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The World As Will and Representation Hardcover – Jun 1969

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Product details

  • Hardcover
  • Publisher: Peter Smith Pub Inc (Jun. 1969)
  • Language: English
  • ISBN-10: 0844628859
  • ISBN-13: 978-0844628851
  • Product Dimensions: 7.6 x 14.6 x 22.2 cm
  • Average Customer Review: 4.4 out of 5 stars  See all reviews (17 customer reviews)
  • Amazon Bestsellers Rank: 6,796,908 in Books (See Top 100 in Books)

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62 of 63 people found the following review helpful By A Customer on 30 Nov. 1998
Format: Paperback
Schopenhauer proves that a German philosopher does not have to be nearly unintelligible to appear profound. Unlike Hegel and Heidegger, Schopenhauer does not hide behind ambiguous words or phrases. To the reader, Schopenhauer's views are as profound as they are clear. Starting where Kant left off, he gives new meaning to the word will; he makes will the thing in itself. Both volumes are essential reading. The first offers his entire system. From epistemology to metaphysics, to a great essay on where his philosophy differs from Kant's, the first volume is the foundation for the second. The second volume is classic Schopenhauer; this is the acid-tongued curmudgeon most people think of when they bother to think of him at all. The sections on death and the metaphysics of sexual love are mind-blowing. As it is expressed in his masterpiece, The World as Will and Representation, Schopenhauer's genius and originality of thinking tower over the views of most thinkers being pushed in universities today.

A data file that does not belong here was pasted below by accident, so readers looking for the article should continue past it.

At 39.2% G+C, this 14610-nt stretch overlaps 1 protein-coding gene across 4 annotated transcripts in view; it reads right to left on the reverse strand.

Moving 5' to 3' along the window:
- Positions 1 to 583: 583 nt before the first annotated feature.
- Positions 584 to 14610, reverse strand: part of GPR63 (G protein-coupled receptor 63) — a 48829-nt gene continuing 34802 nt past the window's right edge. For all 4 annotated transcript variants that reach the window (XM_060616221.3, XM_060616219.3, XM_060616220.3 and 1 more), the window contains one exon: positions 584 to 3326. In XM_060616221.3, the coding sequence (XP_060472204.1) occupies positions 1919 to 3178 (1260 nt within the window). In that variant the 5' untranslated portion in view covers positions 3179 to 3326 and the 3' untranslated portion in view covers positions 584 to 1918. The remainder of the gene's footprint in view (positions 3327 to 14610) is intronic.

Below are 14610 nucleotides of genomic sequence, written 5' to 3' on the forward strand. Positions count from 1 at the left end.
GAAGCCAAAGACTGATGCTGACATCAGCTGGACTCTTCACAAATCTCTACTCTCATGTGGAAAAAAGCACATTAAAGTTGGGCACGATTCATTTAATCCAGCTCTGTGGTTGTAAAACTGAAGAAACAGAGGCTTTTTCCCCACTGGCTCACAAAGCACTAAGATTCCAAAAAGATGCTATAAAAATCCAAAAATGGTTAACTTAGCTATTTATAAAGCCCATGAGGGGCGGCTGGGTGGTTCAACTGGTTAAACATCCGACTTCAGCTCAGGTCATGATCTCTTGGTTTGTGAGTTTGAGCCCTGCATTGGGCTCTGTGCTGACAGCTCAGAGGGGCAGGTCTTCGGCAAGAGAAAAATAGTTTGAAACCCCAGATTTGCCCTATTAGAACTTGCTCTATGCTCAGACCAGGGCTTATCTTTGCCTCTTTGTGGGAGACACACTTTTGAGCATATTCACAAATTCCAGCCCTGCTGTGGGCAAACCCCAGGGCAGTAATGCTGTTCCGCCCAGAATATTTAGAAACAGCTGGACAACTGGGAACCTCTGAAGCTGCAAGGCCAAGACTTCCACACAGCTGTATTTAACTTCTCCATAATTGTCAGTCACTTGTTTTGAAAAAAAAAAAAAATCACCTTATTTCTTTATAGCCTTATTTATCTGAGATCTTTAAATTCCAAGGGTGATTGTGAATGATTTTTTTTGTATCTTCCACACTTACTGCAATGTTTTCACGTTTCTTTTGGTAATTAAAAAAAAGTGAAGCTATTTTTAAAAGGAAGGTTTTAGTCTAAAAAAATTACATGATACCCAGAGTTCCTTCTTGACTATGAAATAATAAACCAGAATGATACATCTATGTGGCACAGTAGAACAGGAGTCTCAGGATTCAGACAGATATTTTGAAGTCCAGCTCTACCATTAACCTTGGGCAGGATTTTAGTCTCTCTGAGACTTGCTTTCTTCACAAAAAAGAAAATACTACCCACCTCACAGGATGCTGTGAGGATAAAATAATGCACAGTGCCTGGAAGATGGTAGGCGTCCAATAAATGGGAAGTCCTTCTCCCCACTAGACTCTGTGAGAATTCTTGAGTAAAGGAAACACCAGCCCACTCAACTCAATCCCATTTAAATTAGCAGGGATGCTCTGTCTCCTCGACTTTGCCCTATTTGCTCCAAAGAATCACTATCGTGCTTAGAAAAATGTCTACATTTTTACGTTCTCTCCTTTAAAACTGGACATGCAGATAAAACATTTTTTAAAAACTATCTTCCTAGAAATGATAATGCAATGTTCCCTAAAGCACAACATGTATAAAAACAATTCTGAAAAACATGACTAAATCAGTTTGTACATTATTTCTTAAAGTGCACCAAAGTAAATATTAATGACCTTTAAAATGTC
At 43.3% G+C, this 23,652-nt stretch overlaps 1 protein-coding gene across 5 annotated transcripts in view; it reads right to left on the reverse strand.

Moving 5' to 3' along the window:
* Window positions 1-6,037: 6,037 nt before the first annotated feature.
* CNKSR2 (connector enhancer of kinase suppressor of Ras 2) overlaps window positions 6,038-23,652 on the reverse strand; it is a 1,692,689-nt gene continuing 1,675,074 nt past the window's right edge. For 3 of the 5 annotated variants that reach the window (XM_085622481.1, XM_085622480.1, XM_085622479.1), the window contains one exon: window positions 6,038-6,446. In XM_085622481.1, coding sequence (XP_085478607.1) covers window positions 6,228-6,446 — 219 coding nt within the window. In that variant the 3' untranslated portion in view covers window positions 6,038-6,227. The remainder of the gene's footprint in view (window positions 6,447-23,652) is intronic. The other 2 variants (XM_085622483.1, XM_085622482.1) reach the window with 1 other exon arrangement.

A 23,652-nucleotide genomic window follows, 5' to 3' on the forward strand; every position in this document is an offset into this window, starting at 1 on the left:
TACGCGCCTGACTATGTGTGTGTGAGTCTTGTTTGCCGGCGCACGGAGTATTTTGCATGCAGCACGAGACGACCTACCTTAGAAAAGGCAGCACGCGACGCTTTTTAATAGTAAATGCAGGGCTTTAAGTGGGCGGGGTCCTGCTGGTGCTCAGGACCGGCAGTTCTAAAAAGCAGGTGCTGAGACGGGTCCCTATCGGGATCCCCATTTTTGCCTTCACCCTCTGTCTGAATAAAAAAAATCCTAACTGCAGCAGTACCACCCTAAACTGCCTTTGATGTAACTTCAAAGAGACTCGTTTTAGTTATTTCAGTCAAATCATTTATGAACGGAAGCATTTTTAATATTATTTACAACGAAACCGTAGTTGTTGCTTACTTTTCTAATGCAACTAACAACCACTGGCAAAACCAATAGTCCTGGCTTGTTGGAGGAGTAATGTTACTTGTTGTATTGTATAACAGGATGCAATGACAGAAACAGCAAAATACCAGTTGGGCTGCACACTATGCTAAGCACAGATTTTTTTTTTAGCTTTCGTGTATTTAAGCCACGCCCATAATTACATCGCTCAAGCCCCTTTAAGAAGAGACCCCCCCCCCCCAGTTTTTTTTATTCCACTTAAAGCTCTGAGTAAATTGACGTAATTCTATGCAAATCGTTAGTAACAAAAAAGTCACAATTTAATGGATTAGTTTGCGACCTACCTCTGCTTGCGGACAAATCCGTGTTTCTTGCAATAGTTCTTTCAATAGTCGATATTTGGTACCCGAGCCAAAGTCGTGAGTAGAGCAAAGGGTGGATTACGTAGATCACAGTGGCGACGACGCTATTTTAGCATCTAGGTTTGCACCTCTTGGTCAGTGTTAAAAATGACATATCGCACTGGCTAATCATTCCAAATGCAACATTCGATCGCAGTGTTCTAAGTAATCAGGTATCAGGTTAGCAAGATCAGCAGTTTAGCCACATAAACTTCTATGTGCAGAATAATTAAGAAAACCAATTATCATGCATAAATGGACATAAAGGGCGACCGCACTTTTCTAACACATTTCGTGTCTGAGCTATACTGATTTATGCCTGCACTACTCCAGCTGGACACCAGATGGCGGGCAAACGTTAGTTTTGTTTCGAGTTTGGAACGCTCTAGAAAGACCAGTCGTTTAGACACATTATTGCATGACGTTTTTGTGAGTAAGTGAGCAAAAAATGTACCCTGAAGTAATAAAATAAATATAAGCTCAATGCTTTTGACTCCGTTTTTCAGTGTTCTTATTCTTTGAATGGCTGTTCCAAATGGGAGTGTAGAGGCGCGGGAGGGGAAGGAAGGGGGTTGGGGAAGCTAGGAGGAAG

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29 of 30 people found the following review helpful By A Customer on 6 July 1998
Format: Paperback
In the dogmatic rigid world of academic philosophy, rarely are "outsiders" fully appreciated. Especially when capable of lucid and lively expository skills. Schopenauer's well known and explicit challenge of Hegel as the legitimate heir to Kant doomed him to a minor status in his lifetime. However, his insights and doctrines have provided much material incorporated by others, such as Nietzche, Freud, Jung. His recognition of the legitimacy of Oriental thought preceded Western appreciation as well. For those willing to devote the time to a thorough reading, a full and comprehensive world view emerges. The role of the unconscious, the dualities in the struggle between reason and emotion, the valuation of a pragmatic but compassionate ethic are some of the still worthy expositions in his opus. Allowing for some of the local references and historical context, a true and lasting example of real philosophizing as it was envisioned in classical Greek tradition.The pursuit of truth and knowledge as an end worthy of devotion. Maybe he was a bit of a cranky eccentric, but he was a true individual who dared to pursue his own insights to their logical conclusions.
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7 of 7 people found the following review helpful By Mr. E. J. Leoni-smith on 23 Dec. 2011
Format: Paperback Verified Purchase
Schopenhauer is generally regarded as a 'correction to Kant' and that is very true.

As Kants Critique starts well, and ends in a floundering mess of complexity, Schopenhauer picks up the thread and with - amazingly - wit and verve accepts Kant's basic position, and then goes on to clarify it, before too floundering into a bit of a mess at the end.

It's not surprising- metaphysics is always thinking about thinking, and that's a hard - possibly the hardest - thing to achieve clarity at.